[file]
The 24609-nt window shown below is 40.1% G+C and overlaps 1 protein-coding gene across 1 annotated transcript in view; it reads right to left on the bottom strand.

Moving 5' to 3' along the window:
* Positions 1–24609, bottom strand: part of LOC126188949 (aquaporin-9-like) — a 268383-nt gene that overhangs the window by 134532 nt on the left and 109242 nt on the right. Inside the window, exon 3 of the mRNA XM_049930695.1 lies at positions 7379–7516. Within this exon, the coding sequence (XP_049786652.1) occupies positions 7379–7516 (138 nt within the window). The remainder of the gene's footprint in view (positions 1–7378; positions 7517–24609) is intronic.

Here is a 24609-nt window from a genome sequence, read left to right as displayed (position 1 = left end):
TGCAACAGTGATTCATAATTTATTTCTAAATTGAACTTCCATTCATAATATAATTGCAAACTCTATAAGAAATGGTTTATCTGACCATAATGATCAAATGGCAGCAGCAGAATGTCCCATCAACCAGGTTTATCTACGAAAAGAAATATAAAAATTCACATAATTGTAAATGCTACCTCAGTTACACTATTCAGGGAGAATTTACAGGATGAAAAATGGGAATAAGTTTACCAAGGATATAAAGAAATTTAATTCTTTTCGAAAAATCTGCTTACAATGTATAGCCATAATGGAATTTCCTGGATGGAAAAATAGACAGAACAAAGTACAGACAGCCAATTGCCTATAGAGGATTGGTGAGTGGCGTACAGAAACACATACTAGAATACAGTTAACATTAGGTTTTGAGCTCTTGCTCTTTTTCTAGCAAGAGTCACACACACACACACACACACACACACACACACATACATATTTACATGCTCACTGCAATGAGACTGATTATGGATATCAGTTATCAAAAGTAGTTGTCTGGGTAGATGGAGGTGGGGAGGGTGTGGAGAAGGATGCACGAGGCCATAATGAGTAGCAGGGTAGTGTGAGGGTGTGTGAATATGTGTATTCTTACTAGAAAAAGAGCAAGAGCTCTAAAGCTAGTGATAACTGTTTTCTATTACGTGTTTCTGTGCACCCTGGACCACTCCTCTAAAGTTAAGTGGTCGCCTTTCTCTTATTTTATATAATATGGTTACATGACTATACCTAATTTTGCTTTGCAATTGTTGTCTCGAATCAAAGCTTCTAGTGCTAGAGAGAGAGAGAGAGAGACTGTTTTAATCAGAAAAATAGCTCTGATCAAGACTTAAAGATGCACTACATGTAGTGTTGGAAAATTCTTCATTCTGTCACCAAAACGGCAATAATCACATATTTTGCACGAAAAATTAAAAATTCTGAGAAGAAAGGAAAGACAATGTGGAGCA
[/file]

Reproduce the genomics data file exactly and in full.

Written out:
The 24609-nt window shown below is 40.1% G+C and overlaps 1 protein-coding gene across 1 annotated transcript in view; it reads right to left on the bottom strand.

Moving 5' to 3' along the window:
* Positions 1–24609, bottom strand: part of LOC126188949 (aquaporin-9-like) — a 268383-nt gene that overhangs the window by 134532 nt on the left and 109242 nt on the right. Inside the window, exon 3 of the mRNA XM_049930695.1 lies at positions 7379–7516. Within this exon, the coding sequence (XP_049786652.1) occupies positions 7379–7516 (138 nt within the window). The remainder of the gene's footprint in view (positions 1–7378; positions 7517–24609) is intronic.

Here is a 24609-nt window from a genome sequence, read left to right as displayed (position 1 = left end):
TGCAACAGTGATTCATAATTTATTTCTAAATTGAACTTCCATTCATAATATAATTGCAAACTCTATAAGAAATGGTTTATCTGACCATAATGATCAAATGGCAGCAGCAGAATGTCCCATCAACCAGGTTTATCTACGAAAAGAAATATAAAAATTCACATAATTGTAAATGCTACCTCAGTTACACTATTCAGGGAGAATTTACAGGATGAAAAATGGGAATAAGTTTACCAAGGATATAAAGAAATTTAATTCTTTTCGAAAAATCTGCTTACAATGTATAGCCATAATGGAATTTCCTGGATGGAAAAATAGACAGAACAAAGTACAGACAGCCAATTGCCTATAGAGGATTGGTGAGTGGCGTACAGAAACACATACTAGAATACAGTTAACATTAGGTTTTGAGCTCTTGCTCTTTTTCTAGCAAGAGTCACACACACACACACACACACACACACACACACATACATATTTACATGCTCACTGCAATGAGACTGATTATGGATATCAGTTATCAAAAGTAGTTGTCTGGGTAGATGGAGGTGGGGAGGGTGTGGAGAAGGATGCACGAGGCCATAATGAGTAGCAGGGTAGTGTGAGGGTGTGTGAATATGTGTATTCTTACTAGAAAAAGAGCAAGAGCTCTAAAGCTAGTGATAACTGTTTTCTATTACGTGTTTCTGTGCACCCTGGACCACTCCTCTAAAGTTAAGTGGTCGCCTTTCTCTTATTTTATATAATATGGTTACATGACTATACCTAATTTTGCTTTGCAATTGTTGTCTCGAATCAAAGCTTCTAGTGCTAGAGAGAGAGAGAGAGAGACTGTTTTAATCAGAAAAATAGCTCTGATCAAGACTTAAAGATGCACTACATGTAGTGTTGGAAAATTCTTCATTCTGTCACCAAAACGGCAATAATCACATATTTTGCACGAAAAATTAAAAATTCTGAGAAGAAAGGAAAGACAATGTGGAGCA